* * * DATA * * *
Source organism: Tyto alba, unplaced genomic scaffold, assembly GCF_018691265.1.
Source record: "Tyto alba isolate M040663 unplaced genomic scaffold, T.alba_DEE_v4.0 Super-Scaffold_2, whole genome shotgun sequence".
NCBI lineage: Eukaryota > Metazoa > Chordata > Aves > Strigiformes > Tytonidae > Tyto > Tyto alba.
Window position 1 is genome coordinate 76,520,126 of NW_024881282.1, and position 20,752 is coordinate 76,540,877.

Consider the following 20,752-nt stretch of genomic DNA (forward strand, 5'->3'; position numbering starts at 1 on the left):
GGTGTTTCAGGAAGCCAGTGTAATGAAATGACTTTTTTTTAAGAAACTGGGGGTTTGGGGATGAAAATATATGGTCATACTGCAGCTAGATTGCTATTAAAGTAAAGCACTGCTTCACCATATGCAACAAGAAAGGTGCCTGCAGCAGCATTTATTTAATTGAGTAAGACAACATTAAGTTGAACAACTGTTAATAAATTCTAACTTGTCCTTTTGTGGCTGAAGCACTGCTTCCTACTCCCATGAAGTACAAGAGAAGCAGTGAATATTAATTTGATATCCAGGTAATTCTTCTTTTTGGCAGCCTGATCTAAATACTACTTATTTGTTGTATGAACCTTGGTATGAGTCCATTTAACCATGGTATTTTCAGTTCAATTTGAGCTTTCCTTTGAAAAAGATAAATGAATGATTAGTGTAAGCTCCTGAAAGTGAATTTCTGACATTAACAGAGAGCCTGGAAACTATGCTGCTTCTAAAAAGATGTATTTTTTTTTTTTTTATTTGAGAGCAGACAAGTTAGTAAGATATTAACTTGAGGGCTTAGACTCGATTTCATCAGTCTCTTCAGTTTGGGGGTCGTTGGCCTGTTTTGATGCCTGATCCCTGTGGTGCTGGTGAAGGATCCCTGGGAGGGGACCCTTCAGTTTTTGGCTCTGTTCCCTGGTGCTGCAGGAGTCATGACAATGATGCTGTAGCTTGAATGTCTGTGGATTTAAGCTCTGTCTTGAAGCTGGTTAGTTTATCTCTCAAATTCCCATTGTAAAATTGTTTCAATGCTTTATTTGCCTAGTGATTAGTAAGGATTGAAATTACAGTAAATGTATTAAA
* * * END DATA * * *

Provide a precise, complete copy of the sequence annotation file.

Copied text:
Source organism: Tyto alba, unplaced genomic scaffold, assembly GCF_018691265.1.
Source record: "Tyto alba isolate M040663 unplaced genomic scaffold, T.alba_DEE_v4.0 Super-Scaffold_2, whole genome shotgun sequence".
NCBI lineage: Eukaryota > Metazoa > Chordata > Aves > Strigiformes > Tytonidae > Tyto > Tyto alba.
Window position 1 is genome coordinate 76,520,126 of NW_024881282.1, and position 20,752 is coordinate 76,540,877.

Consider the following 20,752-nt stretch of genomic DNA (forward strand, 5'->3'; position numbering starts at 1 on the left):
GGTGTTTCAGGAAGCCAGTGTAATGAAATGACTTTTTTTTAAGAAACTGGGGGTTTGGGGATGAAAATATATGGTCATACTGCAGCTAGATTGCTATTAAAGTAAAGCACTGCTTCACCATATGCAACAAGAAAGGTGCCTGCAGCAGCATTTATTTAATTGAGTAAGACAACATTAAGTTGAACAACTGTTAATAAATTCTAACTTGTCCTTTTGTGGCTGAAGCACTGCTTCCTACTCCCATGAAGTACAAGAGAAGCAGTGAATATTAATTTGATATCCAGGTAATTCTTCTTTTTGGCAGCCTGATCTAAATACTACTTATTTGTTGTATGAACCTTGGTATGAGTCCATTTAACCATGGTATTTTCAGTTCAATTTGAGCTTTCCTTTGAAAAAGATAAATGAATGATTAGTGTAAGCTCCTGAAAGTGAATTTCTGACATTAACAGAGAGCCTGGAAACTATGCTGCTTCTAAAAAGATGTATTTTTTTTTTTTTTATTTGAGAGCAGACAAGTTAGTAAGATATTAACTTGAGGGCTTAGACTCGATTTCATCAGTCTCTTCAGTTTGGGGGTCGTTGGCCTGTTTTGATGCCTGATCCCTGTGGTGCTGGTGAAGGATCCCTGGGAGGGGACCCTTCAGTTTTTGGCTCTGTTCCCTGGTGCTGCAGGAGTCATGACAATGATGCTGTAGCTTGAATGTCTGTGGATTTAAGCTCTGTCTTGAAGCTGGTTAGTTTATCTCTCAAATTCCCATTGTAAAATTGTTTCAATGCTTTATTTGCCTAGTGATTAGTAAGGATTGAAATTACAGTAAATGTATTAAA